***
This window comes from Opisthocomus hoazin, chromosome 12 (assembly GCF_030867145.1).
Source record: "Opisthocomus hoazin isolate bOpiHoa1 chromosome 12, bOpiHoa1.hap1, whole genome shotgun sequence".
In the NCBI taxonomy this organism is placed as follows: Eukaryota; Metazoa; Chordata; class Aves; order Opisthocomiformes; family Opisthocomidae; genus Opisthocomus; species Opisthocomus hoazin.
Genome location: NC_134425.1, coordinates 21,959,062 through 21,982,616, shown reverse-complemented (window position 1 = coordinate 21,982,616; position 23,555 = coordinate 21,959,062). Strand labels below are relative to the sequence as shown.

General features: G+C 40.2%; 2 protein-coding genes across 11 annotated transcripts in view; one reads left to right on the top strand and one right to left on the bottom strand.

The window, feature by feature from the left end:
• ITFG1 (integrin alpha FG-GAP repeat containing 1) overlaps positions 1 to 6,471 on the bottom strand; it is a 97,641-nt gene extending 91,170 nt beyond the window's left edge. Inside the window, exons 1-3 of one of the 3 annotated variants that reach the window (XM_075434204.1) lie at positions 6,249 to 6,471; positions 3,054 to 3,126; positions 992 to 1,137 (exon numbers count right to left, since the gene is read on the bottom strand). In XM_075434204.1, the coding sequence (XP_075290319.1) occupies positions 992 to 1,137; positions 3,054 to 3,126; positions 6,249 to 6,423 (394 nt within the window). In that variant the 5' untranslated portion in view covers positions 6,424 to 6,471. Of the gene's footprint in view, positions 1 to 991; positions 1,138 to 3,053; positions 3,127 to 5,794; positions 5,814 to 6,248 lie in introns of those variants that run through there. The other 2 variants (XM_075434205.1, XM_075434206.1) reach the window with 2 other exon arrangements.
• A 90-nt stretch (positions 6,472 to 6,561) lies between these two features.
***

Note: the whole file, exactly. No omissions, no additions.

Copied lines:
This window comes from Opisthocomus hoazin, chromosome 12 (assembly GCF_030867145.1).
Source record: "Opisthocomus hoazin isolate bOpiHoa1 chromosome 12, bOpiHoa1.hap1, whole genome shotgun sequence".
In the NCBI taxonomy this organism is placed as follows: Eukaryota; Metazoa; Chordata; class Aves; order Opisthocomiformes; family Opisthocomidae; genus Opisthocomus; species Opisthocomus hoazin.
Genome location: NC_134425.1, coordinates 21,959,062 through 21,982,616, shown reverse-complemented (window position 1 = coordinate 21,982,616; position 23,555 = coordinate 21,959,062). Strand labels below are relative to the sequence as shown.

General features: G+C 40.2%; 2 protein-coding genes across 11 annotated transcripts in view; one reads left to right on the top strand and one right to left on the bottom strand.

The window, feature by feature from the left end:
• ITFG1 (integrin alpha FG-GAP repeat containing 1) overlaps positions 1 to 6,471 on the bottom strand; it is a 97,641-nt gene extending 91,170 nt beyond the window's left edge. Inside the window, exons 1-3 of one of the 3 annotated variants that reach the window (XM_075434204.1) lie at positions 6,249 to 6,471; positions 3,054 to 3,126; positions 992 to 1,137 (exon numbers count right to left, since the gene is read on the bottom strand). In XM_075434204.1, the coding sequence (XP_075290319.1) occupies positions 992 to 1,137; positions 3,054 to 3,126; positions 6,249 to 6,423 (394 nt within the window). In that variant the 5' untranslated portion in view covers positions 6,424 to 6,471. Of the gene's footprint in view, positions 1 to 991; positions 1,138 to 3,053; positions 3,127 to 5,794; positions 5,814 to 6,248 lie in introns of those variants that run through there. The other 2 variants (XM_075434205.1, XM_075434206.1) reach the window with 2 other exon arrangements.
• A 90-nt stretch (positions 6,472 to 6,561) lies between these two features.